Note: This blog is part of a cross-collaboration between the American Foundation for Suicide Prevention and the National Alliance on Mental Illness (NAMI), the nation’s largest grassroots mental health organization dedicated to building better lives for the millions of Americans affected by mental illness. This piece originally appeared on the NAMI Blog.
Apr. 17, 2018- I slept a lot. I woke up each day wondering how soon I could go back to bed. Sleep medicine became part of my daily routine, and I didn’t see how this change was problematic. After all, it was just a lifestyle habit changed to cope after losing Preston.
When I got the call that Preston had died, I was woken up several hours before my daily alarm. The news was so nightmarish it felt like a dream. Suicide? In my family? Preston… out of all the siblings? But he had always been so even-keeled, stable and he never asks for help. I called him after the news, sent him a text telling him to reply—so sure it was a dream. But he never answered. It wasn’t a dream.
The Kubler-Ross Stages of Grief—denial, anger, bargaining, depression and acceptance—are unpredictable. The intensity of each stage depends on the person experiencing it and the event itself; it’s not unusual to experience a stage more than once, and there’s no timeframe for how long each stage may last. My shock and denial persisted for nearly three months.
Then, as depression took hold, I re-encountered denial and shock—but it was directed at myself, instead. My internal script was the same: “I’m not depressed; I’m just tired. Preston isn’t coming back, I know this. Everything is as okay as it will be, and we all must keep going. I’m not depressed; I’m just… tired.”
What happens when you’re “tired?” I withdrew from numerous social commitments because I couldn’t force a smile or bear to answer how I was doing for the thousandth time. I isolated from family to avoid talking about “what happened.” I lost my appetite but gained considerable weight because when I did eat, I picked the easiest food to consume and didn’t follow it with any physical movement.
What was perhaps most indicative of my “exhaustion” was a total loss of interest in music. Despite a lifelong passion for songwriting, I wrote just one song, “Lullaby (to Preston),” the week after Preston died. The next several months were spent avoiding listening to, playing or writing music. It required more creative emotional energy than I could manage. I insisted vehemently to myself that I wasn’t depressed. “I’m just tired. I need a break,” went the script. But a break didn’t help.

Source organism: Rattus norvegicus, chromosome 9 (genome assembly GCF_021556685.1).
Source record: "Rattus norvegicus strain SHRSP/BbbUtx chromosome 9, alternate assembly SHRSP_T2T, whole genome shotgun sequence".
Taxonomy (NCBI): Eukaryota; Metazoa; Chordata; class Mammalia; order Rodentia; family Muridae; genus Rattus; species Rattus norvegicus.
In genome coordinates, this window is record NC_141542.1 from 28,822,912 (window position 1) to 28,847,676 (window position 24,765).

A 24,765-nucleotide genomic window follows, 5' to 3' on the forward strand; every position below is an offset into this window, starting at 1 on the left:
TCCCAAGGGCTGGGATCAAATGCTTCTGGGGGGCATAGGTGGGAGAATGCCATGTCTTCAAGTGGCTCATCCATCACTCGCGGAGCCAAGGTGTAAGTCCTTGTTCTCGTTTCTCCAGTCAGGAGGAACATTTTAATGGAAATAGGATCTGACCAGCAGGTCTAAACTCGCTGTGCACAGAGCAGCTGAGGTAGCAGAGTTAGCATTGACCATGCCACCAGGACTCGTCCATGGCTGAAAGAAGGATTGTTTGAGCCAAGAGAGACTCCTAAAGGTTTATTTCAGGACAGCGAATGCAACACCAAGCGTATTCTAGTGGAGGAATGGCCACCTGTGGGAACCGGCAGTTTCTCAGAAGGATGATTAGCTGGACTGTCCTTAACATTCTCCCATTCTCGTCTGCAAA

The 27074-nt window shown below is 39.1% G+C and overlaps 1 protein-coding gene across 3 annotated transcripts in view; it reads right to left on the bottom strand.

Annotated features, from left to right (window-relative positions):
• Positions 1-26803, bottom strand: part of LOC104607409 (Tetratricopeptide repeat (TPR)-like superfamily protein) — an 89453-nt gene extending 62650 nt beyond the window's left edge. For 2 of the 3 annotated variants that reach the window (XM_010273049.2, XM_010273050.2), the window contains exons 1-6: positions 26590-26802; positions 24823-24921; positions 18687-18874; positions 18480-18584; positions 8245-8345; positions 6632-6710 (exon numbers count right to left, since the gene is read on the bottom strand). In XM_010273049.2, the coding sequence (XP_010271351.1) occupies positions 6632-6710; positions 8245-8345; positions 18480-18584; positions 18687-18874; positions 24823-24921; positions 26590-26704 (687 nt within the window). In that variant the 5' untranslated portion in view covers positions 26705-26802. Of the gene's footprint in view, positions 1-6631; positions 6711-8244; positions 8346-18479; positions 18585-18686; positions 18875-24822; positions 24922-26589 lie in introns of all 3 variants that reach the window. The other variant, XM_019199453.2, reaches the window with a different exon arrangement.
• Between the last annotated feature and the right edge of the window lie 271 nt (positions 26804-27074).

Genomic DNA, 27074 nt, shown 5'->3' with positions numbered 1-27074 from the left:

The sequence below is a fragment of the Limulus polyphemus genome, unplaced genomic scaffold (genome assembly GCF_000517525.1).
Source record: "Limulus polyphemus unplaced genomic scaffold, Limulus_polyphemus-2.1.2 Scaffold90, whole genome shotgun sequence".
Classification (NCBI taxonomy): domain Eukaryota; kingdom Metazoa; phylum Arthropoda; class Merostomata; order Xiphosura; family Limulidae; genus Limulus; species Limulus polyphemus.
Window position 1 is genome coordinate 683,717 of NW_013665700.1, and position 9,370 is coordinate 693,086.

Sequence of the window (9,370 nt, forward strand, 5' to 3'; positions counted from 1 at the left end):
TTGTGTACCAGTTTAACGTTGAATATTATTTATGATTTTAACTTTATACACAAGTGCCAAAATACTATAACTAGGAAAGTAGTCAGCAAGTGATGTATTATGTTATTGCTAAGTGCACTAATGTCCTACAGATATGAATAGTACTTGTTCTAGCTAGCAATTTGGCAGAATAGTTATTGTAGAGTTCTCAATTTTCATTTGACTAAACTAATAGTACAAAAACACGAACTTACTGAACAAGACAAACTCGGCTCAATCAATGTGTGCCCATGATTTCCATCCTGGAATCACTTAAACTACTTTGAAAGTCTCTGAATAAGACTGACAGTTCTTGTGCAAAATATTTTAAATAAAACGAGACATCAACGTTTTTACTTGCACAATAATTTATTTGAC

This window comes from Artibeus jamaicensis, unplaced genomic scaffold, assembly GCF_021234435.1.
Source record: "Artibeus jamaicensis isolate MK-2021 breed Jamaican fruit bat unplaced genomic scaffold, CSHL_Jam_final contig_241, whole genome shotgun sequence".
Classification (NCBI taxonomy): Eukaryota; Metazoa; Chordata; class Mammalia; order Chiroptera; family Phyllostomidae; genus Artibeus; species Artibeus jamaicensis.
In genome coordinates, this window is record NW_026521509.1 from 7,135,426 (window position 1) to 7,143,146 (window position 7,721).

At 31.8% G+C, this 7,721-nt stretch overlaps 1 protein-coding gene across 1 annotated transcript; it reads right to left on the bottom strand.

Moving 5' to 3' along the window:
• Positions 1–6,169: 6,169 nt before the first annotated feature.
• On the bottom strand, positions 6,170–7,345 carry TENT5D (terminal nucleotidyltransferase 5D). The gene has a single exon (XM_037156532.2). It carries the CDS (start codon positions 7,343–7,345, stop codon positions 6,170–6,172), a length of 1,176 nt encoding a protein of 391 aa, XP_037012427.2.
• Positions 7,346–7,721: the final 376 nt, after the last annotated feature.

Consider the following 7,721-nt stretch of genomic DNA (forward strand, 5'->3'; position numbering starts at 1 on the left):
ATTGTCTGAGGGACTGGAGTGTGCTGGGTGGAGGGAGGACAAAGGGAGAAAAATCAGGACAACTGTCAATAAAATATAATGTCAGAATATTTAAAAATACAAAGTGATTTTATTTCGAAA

Four months into life without Preston, every task overwhelmed me, from choosing clothes to wear to signing a birthday card. Sleep became an enemy. When I wasn’t having nightmares of traumas I had compartmentalized earlier in life, I dreamt of Preston—vivid memories of him as a child or a painful playback of his funeral. The thrill that once came with going to bed was replaced with the anxiety of knowing I would wake up the next day, when my thoughts were a constant reminder of my perceived weakness and worthlessness.
Though it wasn’t the pivotal event that motivated me to seek help, co-writing a song with a close confidant helped me feel less alone and admit I wasn’t “just tired.” Kristen is a musician and music therapist like myself, and she also lost her brother to suicide shortly after I lost Preston. Our griefs were similarly aligned, and the reprieve of sharing social space together was desperately needed. I could be tired, withdrawn, overwhelmed and simply, sad. So, when we began writing “Free,” the collaboration flowed naturally.
Kristen came to the session with lyrics that had permeated her mind since her brother passed: “In a room, in a house, where no one sees...” Almost as soon as she shared her words, the song was finished. We identified intensely with the need for a private space, both physical and mental, to feel our hurt and sorrow without questions from others or mental anguish engulfing us. The first lines of “Free” begin:
“I can’t explain where I’ve been,
and though everyone wants to understand,
it doesn’t mean they comprehend.
They can’t grasp where I am.”
We didn’t fault anyone for being unable to empathize, but in this musical moment, we could relate how heavy it felt to bear this unique sadness. And as we wrote the song’s final lyrics, “I thought I could find relief in my sleep, but I’m not safe even in my dreams,” I was forced to admit that the mental script I’d been defaulting to wasn’t working. I was not tired. I did not need a break. I was deeply depressed, and if I kept going it alone, I was going to break.
Fortunately, I was not alone.